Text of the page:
Marcel Proust thought View of Delft by Vermeer “the most beautiful picture in the world.” It’s been called “a perfect painting,” and whether or not you agree, the artist’s picture of his hometown assuredly does repay close looking.

Jan Vermeer, View of Delft, 1659–1661

The time is morning, with the sun to the east (viewer’s right) illuminating the Protestant “New Church” before its bells were replaced in 1660, which is how historians have dated the work.

Proust wrote to a friend about the first time he saw it:

“Ever since I saw the View of Delft in the museum in The Hague, I have known that I had seen the most beautiful painting in the world.”

That day, on the way to the museum he’d swooned with a sudden feeling of weakness (shortly after, he took to his bed for the few remaining years of his life). He wrote the experience into his novel Remembrance of Things Past, in which his main character actually does die in front of the View of Delft.

Art writer Christopher Jones points to the way Vermeer handled the sky in this painting as perhaps its most spectacular aspect: “Those clouds are impeccably painted. See the way they diminish perfectly in size to create the sense of depth and space. See the way the light upon them falls with just enough variation so as to differentiate between each cloud formation, yet not too much so as to be impressive. It is such an ordinary sky — and that is why it is so perfect.”

Jones says that the higher, darker cloud (and I would say the same about the strip of foreground) “frames” the painting’s space in a way that invites us to see the painting as a painting, rather than a straight-up “view” of the city.

It’s said to be the kind of magical thing you could spend a lifetime dreaming over. Cityscapes at the time were relatively rare, and Vermeer painted three of Delft. In one of those other paintings, called Street Scene, Delft (the Little Street), Vermeer painted the bit of neighborhood where he grew up.

Vermeer’s palette for all this, by the way, was super basic and primary: chemical analysis shows he used just madder lake, yellow ochre, ultramarine blue and lead white.

Johannes Vermeer, Street Scene, Delt (the Little Street)

It’s a small painting, about 20 inches (as are most of Vermeer’s works), but the detail is exquisite.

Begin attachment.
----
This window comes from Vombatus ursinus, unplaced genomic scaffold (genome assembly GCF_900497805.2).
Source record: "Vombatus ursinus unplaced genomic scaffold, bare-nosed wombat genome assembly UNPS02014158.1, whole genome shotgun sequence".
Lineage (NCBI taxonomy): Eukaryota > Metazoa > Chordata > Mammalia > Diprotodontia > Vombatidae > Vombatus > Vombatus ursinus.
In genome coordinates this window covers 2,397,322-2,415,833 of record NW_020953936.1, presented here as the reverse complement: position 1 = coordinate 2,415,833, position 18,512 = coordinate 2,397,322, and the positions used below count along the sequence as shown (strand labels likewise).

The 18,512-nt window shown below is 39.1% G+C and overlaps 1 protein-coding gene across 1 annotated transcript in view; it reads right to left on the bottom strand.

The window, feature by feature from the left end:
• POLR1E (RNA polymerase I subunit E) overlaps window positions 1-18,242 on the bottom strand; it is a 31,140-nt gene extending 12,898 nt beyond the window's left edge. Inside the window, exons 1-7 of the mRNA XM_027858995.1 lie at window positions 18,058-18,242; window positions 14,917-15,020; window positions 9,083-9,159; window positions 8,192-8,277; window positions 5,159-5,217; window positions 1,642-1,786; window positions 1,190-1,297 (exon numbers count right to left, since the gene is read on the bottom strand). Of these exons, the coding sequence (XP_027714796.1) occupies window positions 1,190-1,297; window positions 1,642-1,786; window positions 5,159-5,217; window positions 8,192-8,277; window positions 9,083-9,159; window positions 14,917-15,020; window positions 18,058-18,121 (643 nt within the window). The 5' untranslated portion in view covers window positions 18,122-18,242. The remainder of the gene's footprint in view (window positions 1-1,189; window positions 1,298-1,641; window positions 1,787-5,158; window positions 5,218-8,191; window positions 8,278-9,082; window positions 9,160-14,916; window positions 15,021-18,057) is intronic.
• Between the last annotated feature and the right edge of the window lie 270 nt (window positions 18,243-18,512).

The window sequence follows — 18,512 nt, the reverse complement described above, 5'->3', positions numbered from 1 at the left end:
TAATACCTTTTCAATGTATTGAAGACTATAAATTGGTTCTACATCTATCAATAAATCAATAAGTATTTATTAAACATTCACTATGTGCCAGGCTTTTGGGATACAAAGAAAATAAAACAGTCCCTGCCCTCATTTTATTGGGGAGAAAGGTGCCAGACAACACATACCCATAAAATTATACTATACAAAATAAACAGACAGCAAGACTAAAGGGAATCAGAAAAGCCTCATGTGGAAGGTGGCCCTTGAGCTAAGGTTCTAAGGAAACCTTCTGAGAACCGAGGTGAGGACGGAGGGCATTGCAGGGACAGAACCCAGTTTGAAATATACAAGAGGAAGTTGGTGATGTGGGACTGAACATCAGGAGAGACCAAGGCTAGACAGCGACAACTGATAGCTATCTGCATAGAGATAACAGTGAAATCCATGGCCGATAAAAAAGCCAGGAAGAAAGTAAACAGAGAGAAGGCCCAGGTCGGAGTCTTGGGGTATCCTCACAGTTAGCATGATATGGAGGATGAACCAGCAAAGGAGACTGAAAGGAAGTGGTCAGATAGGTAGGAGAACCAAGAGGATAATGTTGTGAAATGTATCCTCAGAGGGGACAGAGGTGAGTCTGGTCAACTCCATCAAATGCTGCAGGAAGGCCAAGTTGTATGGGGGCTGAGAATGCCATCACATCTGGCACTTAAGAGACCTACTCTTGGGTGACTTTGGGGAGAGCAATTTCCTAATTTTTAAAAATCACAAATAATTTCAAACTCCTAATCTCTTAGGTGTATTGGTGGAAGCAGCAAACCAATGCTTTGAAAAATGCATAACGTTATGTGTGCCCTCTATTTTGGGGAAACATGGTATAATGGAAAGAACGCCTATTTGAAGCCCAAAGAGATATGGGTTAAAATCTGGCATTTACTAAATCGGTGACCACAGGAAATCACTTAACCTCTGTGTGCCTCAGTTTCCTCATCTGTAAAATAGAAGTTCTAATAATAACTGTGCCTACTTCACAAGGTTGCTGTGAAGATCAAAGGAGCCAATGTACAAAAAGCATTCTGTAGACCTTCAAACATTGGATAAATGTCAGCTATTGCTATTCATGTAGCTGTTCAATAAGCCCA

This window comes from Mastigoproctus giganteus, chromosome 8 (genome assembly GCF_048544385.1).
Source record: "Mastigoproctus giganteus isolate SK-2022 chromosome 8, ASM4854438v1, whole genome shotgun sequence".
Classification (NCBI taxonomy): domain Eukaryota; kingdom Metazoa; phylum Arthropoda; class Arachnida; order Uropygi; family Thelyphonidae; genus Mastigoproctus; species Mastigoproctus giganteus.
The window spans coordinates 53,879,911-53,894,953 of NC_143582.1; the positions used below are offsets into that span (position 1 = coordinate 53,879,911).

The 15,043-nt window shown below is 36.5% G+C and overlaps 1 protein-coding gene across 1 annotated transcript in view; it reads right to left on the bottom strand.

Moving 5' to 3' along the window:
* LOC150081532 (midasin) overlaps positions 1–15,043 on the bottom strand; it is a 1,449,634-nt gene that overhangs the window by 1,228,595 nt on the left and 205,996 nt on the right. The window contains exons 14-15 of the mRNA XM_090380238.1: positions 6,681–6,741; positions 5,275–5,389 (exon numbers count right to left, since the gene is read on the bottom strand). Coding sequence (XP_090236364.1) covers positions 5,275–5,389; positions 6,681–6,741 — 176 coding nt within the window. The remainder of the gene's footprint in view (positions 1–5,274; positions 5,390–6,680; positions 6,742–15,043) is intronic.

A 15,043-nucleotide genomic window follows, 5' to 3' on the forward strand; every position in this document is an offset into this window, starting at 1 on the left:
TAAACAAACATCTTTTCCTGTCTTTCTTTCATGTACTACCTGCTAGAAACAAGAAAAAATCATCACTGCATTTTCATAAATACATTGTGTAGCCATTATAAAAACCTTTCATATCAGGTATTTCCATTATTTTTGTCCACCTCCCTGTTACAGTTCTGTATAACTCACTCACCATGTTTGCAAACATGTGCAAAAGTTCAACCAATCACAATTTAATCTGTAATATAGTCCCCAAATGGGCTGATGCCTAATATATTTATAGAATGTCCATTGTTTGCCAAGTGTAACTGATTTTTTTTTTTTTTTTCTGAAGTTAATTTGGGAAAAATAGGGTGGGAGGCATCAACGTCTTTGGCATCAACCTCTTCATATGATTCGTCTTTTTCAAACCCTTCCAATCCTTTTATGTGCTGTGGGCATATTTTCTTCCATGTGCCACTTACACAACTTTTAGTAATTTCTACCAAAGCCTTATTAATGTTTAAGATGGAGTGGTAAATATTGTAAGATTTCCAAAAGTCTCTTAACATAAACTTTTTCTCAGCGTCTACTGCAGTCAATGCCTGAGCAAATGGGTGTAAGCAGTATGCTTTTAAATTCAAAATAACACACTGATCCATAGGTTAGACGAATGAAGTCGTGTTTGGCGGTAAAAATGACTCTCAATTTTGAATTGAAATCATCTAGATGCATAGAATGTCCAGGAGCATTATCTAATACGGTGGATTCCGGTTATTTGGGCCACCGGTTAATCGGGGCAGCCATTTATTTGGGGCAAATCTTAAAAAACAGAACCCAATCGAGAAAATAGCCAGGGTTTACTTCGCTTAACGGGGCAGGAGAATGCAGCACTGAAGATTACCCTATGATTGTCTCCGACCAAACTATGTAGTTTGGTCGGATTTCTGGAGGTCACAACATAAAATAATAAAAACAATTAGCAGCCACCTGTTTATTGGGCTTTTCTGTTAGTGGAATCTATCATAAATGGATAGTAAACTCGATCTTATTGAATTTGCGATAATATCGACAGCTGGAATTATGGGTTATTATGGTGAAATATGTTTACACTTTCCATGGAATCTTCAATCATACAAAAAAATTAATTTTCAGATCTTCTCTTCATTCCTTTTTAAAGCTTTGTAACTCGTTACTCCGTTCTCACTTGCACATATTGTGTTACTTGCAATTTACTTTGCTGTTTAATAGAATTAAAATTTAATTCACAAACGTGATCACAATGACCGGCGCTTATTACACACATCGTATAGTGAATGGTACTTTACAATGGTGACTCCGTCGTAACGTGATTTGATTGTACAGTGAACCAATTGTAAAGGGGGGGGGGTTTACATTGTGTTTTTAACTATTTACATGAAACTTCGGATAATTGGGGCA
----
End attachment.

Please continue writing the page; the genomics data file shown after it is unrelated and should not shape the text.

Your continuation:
As relatively rare as pure cityscapes were at the time, no great painting emerges out of pure invention. Vermeer was building upon the solid foundations of the Dutch landscape tradition. We can check several boxes of standard features from Dutch landscapes in the View of Delft’s scale, its low horizon line, the overall color and luminosity, and the big shadowy-light cumulus clouds casting their shadow on the foreground waterfront while the middle ground area awash in sunlight peeps out behind. We looked at a landscape by Van Ruisdael recently that, just like the one below and like the Vermeer, employs:

  • a low horizon line
  • big sky with a mix of warmly lit and shadowed clouds
  • diminutive figures and architecture that establish a sense of grand scale

Jacob van Ruisdael, An extensive landscape with grain fields, Heemstede beyond, c.1660–1670

Still, Vermeer’s design makes View of Delft unique. It’s arranged in a series of broad and irregular horizontal bands (sky, city, canal and foreground) counterbalanced by smaller vertical lines, particularly the city spires and their reflections in the water. The graceful rhythmical divisions and subdivisions of vertical and horizontal lines unify the whole.


 

None of this, of course, is arbitrary. Radiography shows that Vermeer deliberately extended the reflections on the right late in the process. These vertical lines connect the middle ground with the foreground and anchor the whole design. The reflections on the left and in the center also visually connect the bank with the line of architecture. To the left, they frame two small figures, (there are 15 in all).

In each detail, whether the sun-baked brick, the green masses of  trees, the slightly blurred reflections, or the the figures, Vermeer spotlights just the right essential details – and no more. Realists interested in the foundational principles of old master painters like Vermeer might be interested in Vergil Elliott’s video Traditional Oil Painting – the Principles of Visual Reality.

Vermeer’s View of Delft has an incredible degree of intricacy for a painting so gracefully divided into just a few big shapes. It owes its poise and charm to its clear morning light combined with its balance of highly varied yet somehow harmonious elements.
“Most beautiful” or not, this is one of those great images in art that once seen, you never wholly forget.
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Contender No. 2 for “Best Picture” (and How it Saved a Whole Town)

Piero della Francesco, Resurrection of Christ, c. 1645

In his essay, “The Best Picture,” written in 1925, Aldous Huxley (of Brave New World fame) described Piero della Francesca’s Resurrection of Christ as “the greatest painting in the world.”
During World War II, the Italian town it’s in, Sansepolcro, was saved from being bombed when a British artillery officer Anthony Clarke, who had read the essay, defied orders and and prevented his troop’s guns from shelling the town.
Clarke’s diary records that he remembered Huxley’s essay, the key phrase of which reads in full:
“It stands there before us in entire and actual splendour, the greatest picture in the world”
and knew that the painting was kept there. Today, there is a street named after Captain Sharpe to honor the memory of his action in saving not only the painting but the town.
Yes, art does indeed change the world – in small but nonetheless significant ways.
In the paint,
Chris